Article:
Artifacts discovered near Fredericton would’ve been used about 12,700 years ago on what was then a lake shore
Ancient tools and artifacts uncovered along Route 8 near Fredericton have turned out to be older than expected.
The artifacts are now believed to be 12,700-years-old, 700 years older than previously thought, said Brent Suttie, the director of the archeological services branch in the Department of Tourism, Heritage and Culture.
“We were fortunate enough to find a fire pit … and a living floor that confirm that the area was occupied between 12,600 and 12,700 years ago,” said Suttie.
Suttie said it has also been determined the site was likely only used for a generation or two. The site was found just off the shoulder of Route 8 and would have been located on what was a shoreline at the time.
Future of artifacts and site
There are discussions taking place between First Nations, the Department of Transportation and the Department of Tourism, Heritage and Culture about what to do with the site where the artifacts were found.
“The site certainly won’t be developed,” said Suttie.
“Folks have asked for access to the site to perform ceremony, but also to be able to go and just visit the site, so those discussions are happening at the present.”
The artifacts are being housed in the provincial archaeological collections facility, under climate control. Eventually they’ll be given to First Nations.
“Eventually the plan with all Indigenous artifacts since 2010 when the heritage conservation came out, these artifacts are held in trust for First Nations and the plan is eventually to be returned to First Nations at the time they request them,” said Suttie.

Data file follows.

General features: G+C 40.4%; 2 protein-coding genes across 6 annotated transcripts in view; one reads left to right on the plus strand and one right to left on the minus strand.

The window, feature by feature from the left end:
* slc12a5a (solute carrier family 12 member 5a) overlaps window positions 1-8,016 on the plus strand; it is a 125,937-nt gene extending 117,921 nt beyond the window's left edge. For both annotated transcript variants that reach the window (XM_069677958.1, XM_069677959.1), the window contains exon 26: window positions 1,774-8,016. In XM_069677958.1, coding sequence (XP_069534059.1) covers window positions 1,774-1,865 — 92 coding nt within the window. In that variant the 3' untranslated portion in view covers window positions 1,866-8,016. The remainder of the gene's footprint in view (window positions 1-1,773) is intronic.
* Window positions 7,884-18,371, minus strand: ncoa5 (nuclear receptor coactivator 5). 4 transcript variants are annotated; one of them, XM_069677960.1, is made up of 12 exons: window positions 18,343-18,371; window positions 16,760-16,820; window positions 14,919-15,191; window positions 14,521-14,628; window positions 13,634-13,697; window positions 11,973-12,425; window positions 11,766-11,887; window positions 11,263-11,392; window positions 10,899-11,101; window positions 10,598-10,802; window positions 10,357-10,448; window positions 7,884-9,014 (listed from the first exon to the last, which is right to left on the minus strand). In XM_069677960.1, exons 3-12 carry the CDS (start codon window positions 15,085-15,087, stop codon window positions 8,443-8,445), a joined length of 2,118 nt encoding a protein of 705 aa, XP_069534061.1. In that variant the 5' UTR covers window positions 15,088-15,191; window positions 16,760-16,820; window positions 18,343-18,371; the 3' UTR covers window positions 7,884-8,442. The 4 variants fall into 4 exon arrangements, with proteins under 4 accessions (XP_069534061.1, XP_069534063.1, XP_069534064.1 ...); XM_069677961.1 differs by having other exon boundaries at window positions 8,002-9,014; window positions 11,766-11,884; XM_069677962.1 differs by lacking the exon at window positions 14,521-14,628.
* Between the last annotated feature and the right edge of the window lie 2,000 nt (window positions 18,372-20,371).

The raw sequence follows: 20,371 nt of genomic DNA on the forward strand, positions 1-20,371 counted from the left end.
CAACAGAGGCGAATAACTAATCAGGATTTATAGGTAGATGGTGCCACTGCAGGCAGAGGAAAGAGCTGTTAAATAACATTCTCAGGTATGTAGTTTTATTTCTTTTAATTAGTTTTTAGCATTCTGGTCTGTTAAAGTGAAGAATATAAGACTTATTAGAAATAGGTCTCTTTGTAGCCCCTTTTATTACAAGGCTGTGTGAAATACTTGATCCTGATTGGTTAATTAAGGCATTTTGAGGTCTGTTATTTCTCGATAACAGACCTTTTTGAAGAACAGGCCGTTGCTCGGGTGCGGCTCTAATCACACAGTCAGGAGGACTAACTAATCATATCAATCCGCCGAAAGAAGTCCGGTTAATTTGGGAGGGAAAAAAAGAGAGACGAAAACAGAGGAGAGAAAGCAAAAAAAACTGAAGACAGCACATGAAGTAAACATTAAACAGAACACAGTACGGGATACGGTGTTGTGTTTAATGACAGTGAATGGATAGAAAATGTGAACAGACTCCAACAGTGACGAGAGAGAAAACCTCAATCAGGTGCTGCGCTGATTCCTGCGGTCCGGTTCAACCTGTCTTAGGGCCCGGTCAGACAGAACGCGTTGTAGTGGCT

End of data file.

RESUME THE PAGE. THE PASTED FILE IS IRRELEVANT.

Learning about the past
The artifacts indicate the people using them had been travelling widely, or at least have trade or exchange networks, said Suttie.
Some of the tools would have originated in Maine, he said.
Suttie said the styles of tools indicate there were strong cultural affiliations within the broader northeastern section of what is now North America.
He said the tools also indicate there were also likely herds of caribou in the area. The tools also seemed to be used multiple times.
“There’s an awful lot of use of these tools. So these tools have been used, and when they’ve been broken they’ve been reused. And then when they’ve been reused they’ve been reused to the point where you can’t retouch them anymore,” said Suttie.
The tools would’ve been used for working on animal hides, making tools out of bone, and for decorating.